Pharmacology 2nd meeting

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Terms in this set (55)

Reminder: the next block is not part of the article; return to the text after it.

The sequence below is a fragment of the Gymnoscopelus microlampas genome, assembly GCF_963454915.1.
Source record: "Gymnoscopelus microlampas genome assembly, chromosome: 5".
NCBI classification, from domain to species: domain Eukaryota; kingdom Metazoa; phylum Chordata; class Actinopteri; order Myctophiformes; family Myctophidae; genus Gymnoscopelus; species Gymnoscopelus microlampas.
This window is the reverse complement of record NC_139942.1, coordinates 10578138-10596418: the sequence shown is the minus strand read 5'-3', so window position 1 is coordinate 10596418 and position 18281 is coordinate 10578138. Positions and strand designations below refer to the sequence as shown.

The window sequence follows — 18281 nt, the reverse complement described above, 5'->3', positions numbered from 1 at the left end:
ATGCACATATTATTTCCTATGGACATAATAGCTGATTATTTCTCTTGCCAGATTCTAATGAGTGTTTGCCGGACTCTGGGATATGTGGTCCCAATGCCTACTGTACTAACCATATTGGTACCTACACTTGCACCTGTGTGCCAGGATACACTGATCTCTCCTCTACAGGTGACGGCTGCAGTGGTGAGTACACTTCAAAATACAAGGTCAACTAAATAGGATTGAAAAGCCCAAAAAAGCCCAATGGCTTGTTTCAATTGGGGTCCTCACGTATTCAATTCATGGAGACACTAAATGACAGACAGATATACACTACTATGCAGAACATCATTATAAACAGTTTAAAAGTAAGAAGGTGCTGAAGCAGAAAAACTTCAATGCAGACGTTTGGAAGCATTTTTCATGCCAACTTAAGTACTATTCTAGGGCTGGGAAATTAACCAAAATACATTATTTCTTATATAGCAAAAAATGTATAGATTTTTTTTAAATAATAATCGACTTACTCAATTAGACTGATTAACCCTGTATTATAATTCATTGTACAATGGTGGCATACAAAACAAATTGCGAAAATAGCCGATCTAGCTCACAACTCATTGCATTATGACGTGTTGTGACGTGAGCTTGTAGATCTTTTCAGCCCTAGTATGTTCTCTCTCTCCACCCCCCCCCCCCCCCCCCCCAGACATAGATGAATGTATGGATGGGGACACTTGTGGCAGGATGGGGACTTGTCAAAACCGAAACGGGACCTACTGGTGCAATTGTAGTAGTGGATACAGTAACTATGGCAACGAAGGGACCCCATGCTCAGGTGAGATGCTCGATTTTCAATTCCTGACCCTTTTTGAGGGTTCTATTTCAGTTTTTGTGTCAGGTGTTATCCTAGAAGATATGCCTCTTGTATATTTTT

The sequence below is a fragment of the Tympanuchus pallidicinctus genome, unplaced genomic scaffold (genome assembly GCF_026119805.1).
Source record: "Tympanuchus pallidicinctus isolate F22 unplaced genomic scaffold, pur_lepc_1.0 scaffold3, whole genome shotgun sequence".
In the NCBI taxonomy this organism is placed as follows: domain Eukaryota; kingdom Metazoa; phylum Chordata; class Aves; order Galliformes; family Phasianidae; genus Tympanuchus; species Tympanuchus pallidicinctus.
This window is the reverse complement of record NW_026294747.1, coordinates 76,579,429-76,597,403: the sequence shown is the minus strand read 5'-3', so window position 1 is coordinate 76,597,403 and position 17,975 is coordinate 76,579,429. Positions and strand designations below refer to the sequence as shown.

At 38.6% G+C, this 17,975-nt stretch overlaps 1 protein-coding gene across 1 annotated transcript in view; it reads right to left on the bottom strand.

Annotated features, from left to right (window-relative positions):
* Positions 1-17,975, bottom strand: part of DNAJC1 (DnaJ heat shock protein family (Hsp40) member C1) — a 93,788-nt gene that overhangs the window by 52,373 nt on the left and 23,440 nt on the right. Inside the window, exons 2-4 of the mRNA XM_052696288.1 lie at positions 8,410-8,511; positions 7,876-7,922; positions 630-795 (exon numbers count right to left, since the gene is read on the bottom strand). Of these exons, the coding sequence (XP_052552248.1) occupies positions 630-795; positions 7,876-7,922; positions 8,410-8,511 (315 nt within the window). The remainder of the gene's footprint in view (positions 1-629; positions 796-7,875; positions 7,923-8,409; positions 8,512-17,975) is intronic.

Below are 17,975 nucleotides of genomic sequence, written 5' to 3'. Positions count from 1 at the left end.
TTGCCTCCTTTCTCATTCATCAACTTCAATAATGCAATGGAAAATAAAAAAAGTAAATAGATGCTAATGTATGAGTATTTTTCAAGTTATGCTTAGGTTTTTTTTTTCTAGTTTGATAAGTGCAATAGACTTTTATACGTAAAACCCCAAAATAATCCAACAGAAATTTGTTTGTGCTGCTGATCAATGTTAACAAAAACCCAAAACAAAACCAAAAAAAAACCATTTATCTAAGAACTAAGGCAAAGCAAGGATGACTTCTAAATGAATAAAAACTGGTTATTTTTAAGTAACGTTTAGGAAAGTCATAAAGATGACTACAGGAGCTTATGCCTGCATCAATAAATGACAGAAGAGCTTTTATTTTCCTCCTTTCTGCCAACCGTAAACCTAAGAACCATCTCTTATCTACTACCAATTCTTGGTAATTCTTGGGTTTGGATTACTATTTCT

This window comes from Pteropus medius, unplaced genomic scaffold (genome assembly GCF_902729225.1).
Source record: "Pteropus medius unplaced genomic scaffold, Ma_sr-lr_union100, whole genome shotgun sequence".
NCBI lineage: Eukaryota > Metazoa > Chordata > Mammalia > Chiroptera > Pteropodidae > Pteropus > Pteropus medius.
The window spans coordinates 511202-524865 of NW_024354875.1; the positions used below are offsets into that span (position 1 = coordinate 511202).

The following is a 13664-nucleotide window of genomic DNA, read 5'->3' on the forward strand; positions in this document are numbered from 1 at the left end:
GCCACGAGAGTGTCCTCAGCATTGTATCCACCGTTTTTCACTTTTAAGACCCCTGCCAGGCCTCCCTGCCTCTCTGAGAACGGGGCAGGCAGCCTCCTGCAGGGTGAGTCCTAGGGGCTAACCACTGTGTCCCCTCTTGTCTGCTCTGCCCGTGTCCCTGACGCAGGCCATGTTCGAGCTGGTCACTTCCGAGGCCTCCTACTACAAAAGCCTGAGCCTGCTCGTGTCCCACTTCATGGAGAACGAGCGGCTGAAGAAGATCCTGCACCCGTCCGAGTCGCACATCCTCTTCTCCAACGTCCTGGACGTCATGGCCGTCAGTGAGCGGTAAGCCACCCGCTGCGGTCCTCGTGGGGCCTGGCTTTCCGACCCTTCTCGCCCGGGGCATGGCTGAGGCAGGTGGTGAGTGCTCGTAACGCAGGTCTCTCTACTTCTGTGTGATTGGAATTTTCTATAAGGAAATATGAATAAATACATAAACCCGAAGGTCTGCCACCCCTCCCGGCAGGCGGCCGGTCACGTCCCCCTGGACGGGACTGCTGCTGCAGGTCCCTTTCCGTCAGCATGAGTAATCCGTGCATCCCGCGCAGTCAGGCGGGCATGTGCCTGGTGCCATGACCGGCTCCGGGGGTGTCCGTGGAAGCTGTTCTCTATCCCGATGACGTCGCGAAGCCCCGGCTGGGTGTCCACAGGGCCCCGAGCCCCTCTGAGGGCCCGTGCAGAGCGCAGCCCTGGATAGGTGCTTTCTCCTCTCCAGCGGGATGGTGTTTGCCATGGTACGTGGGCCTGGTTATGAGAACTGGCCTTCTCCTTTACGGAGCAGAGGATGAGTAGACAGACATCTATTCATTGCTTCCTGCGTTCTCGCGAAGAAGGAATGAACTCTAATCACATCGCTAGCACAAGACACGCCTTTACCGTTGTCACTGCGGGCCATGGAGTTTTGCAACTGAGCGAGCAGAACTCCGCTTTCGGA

Ionsare defined as molecules that have a net electrical charge (either positive or negative). Except for very small molecules, they are unable to cross membranesProcess of absorptionthe movement of a drug from its site of administration into the blood.The rate of absorptiondetermines how soon effects will begin.The amount of absorptiondetermine how intense effects will be.Passive diffusionrefers to the movement of substances from an area of higher concentration to an area of lower concentrationFacilitated diffusionrefers to the movement of substances from an area of higher to an area of lower concentration using a carrier protein in the cell membraneActive transport- refers to the movement of a substance across a cell membrane going from an area of lower concentration to an area of higher concentration. this type of transport, proteins within the cell membrane act as "pumps," using cellular energy (ATP) to move the substance.Endocytosistransportation process in which the cell membrane engulfs material. when a portion of the cell membrane folds in on itself, encircling extracellular fluid and various molecules or microorganisms. The resulting vesicle breaks off and is transported within the cell.Acidstend to ionize in basic (alkaline) media.the proximal duodenumAcidic part of the stomach (weak acid) nonpolar and easily absorbed. Located in_____Basestend to ionize in acidic mediadistal ileumbases are best absorbed in the ___Blood FlowThe greater the concentration gradient, the more rapid absorption will be. Example of disease with low blood flow is any form of shock.Surface areaa major determinant of the rate of absorption. The larger the surface area, the faster absorption will be. The larger the surface area, the faster absorption will be. For this reason, orally administered drugs are usually absorbed from the small intestine rather than from the stomach.Lipid Solubilityhighly lipid-soluble drugs are absorbed more rapidly than drugs whose lipid solubility is low. Because lipid soluble drugs can readily cross the membranes that separate them from the blood, whereas drugs of low lipid solubility cannot.P-Glycoproteincommon seen to patients that are multidrug resistant.BioavailabilityA term that is used to describe the amount (sometimes referred to as the fraction) of the administered dose that reaches the systematic circulation which is available to have an effect.DistributionA drug enters the systemic circulation, it is distributed to the body's tissues.Abscessesis a pus-filled pocket of infection that has no internal blood vessels, it lacks a blood supply and antibiotic cannot reach the bacteria within. The abscess must first be surgically drainedTumors (solid)have a limited blood supply. The major reason why solid tumors are resistant to drug therapy; blood flow to the outer regions of tumor is relatively high, blood flow becomes progressively lower toward the core.Blood flow to tissuesthe rate at which drugs are carried by the blood to the tissues and organs of the bodyability of a drug to exit the vascular systemthe ability to leave the blood at capillary beds because most drugs do not produce their effects within the blood.typical capillary BedIn most capillary beds, "large" gaps exist between the cells that compose the capillary wall. Drugs and other molecules can pass freely into and out of the bloodstream through these gaps. As illustrated, lipid-soluble compounds can also pass directly through the cells of the capillary wall.Blood Brain Barrierunique anatomy of capillaries in the CNS because if its tight junctions that prevent drug passage.placental drug transferThe membranes of the placenta separate the maternal circulation from the fetal circulation BUT the membranes of the placenta do NOT constitute an absolute barrier to the passage of drugs.protein bindingMany drugs bind reversibly to plasma albumin. While bound to albumin, drug molecules cannot leave the vascular system.Volume distributionis used to reflect the amount of drug left in the blood stream (Plasma) after all the drug has been absorbed and distributed.MetabolismThis is the process by which the body modifies or breaks down chemicals (including drugs) allowing eventual elimination from the body.liverMetabolism of drugs mainly occurs in the ____first-pass metabolism or first-pass effectremoval or modification of a drug, before it is available to have an effect. only a fraction of drug may eventually reach the tissues to have a therapeutic effectEnzyme-inducing or -inhibiting drugs-Some drugs increase the activity of enzymes in the liver that break down drugs - so a larger dose of affected drug is needed for a therapeutic effect. (Enzyme inducers, e.g. carbamazepine) -Some drugs may inhibit or reduce enzyme production which reduces the rate at which another drug is inactivated - so a smaller dose of affected drug is needed for a therapeutic effect.Hepatic microsomal enzyme-Most drug metabolism takes place in the liver. (enzyme inhibitors, e.g. erythromycin) -also known as P450 system.P450 refers to cytochrome P450play an important role in the adverse drug reactions patients may have when taking several drugs at the same time or when there are drug-food interactions. Because there are individual genetic differences in the enzyme pathways, different patients may respond differently to the same medicationsEntero-hepatic recyclingThe liver can transfer substances, including drugs, either unchanged or as conjugated drug (metabolite), to the gallbladder in bile.Glomerular filtrationacts like a sieve, allowing small drugs and those not bound to plasma proteins to filter from the blood to the proximal tubuleActive secretion(by transport carriers) into the proximal tubuleTherapeutic window or indexDenotes the maximum and minimum levels between which a drug is effective; above the maximum level the drug becomes toxic, and below the minimum, the drug is ineffective (subtherapeutic).Half-life (t1/2)The duration of action of a drug. This is the period of time required for the concentration or amount of drug in the body to be reduced by one-half of its original value.Dosingare based on half-life data giving regimens that produce stable blood levels - keeping them below toxic, but above minimum effective levels.Pharmacodynamicsis the study of the way drugs affect the body. Drug response can cause a primary or secondary physiologic effect or both. The primary effect is desirable, and the secondary effect may be desirable or undesirable.Dose responseis the relationship between the minimal versus the maximal amount of drug dose needed to produce the desired drug response.Onset of actionis the time it takes to reach the minimum effective concentration (MEC) after a drug is administered.Peak actionoccurs when the drug reaches its highest blood or plasma concentrationDuration of actionis the length of time the drug has a pharmacologic effect.time-response curveevaluates three parameters of drug action: the onset of drug action, peak action, and duration of action.